Cooperativity in Distributed Respiratory and Cardiovascular-Related Brainstem Neural Assemblies: Insights from Many-Neuron Recordings
Baroreceptor stimulation causes a decline in respiratory frequency and tidal volume . The brainstem mechanisms that mediate these changes are not well understood [2, 3, 16]. Neurons distributed in the nucleus tractus solitarius and both midline and ventrolateral regions of the medulla have been implicated in the regulation of breathing and cardiovascular control [1–5, 12, 13, 15, 18]. Our working hypothesis is that the bulbospinal projections that control the muscles of breathing and the sympathetic innervation of the cardiovascular system are regulated by a shared, dynamically organized, distributed neural network. The study of emergent network properties and processes requires the ability to represent the state (e.g., degree of synchrony) of subsets of neural assemblies as they interact. Traditional methods lack the spatial and temporal resolution needed for this task. In this preliminary report, we describe the use of many-neuron recordings and quantitative analytical methods to detect and evaluate functional connectivity and cooperative behavior among brainstem cardiorespiratory neurons. The data obtained with this approach support the hypothesis that a distributed neural network in the midline of the medulla contributes to both the stability of the breathing pattern and to changes in that pattern associated with altered baroreceptor activity.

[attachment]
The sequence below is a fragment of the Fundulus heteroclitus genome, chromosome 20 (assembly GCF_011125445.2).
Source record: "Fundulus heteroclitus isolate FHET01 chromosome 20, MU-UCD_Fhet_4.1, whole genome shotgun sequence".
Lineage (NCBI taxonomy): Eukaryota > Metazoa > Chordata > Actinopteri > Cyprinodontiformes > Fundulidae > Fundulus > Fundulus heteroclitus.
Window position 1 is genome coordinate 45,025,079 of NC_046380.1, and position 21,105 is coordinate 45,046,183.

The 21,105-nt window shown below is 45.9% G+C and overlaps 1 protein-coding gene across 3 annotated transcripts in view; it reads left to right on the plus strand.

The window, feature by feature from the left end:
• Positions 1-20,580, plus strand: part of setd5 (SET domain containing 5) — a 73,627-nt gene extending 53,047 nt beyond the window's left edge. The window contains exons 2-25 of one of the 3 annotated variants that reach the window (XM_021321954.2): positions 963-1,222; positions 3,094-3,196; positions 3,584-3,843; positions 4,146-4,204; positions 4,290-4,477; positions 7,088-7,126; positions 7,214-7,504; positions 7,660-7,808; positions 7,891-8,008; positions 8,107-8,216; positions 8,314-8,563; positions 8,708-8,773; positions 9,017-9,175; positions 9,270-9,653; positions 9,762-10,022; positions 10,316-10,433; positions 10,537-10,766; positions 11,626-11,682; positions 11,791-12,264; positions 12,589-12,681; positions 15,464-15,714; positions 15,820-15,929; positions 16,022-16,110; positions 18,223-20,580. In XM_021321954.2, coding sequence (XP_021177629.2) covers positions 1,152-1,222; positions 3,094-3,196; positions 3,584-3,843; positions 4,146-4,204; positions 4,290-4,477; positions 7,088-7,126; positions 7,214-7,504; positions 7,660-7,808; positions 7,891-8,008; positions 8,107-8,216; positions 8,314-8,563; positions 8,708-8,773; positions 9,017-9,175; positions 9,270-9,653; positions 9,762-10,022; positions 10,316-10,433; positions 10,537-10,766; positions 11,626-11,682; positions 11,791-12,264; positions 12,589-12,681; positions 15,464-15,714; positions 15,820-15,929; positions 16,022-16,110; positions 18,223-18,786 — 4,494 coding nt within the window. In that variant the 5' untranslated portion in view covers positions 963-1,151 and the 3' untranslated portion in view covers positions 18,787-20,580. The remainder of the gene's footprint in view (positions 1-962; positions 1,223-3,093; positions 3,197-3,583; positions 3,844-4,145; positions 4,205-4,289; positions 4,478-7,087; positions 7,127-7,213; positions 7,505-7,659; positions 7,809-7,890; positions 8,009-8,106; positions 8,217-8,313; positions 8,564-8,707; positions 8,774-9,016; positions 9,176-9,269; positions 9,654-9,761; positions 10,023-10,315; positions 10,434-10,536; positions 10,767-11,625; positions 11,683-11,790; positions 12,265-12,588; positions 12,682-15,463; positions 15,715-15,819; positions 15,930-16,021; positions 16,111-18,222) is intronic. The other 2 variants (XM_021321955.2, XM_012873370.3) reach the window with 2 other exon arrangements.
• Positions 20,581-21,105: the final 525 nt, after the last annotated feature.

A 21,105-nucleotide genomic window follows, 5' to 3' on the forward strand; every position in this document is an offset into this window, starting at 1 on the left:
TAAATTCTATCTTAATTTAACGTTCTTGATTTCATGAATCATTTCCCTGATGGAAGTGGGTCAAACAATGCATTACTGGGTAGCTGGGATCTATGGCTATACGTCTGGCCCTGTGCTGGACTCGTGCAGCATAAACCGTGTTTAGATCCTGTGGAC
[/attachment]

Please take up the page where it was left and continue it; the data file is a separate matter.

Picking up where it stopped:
KeywordsFiring Rate Functional Connectivity Spike Train Nucleus Tractus Solitarius Neural Assembly
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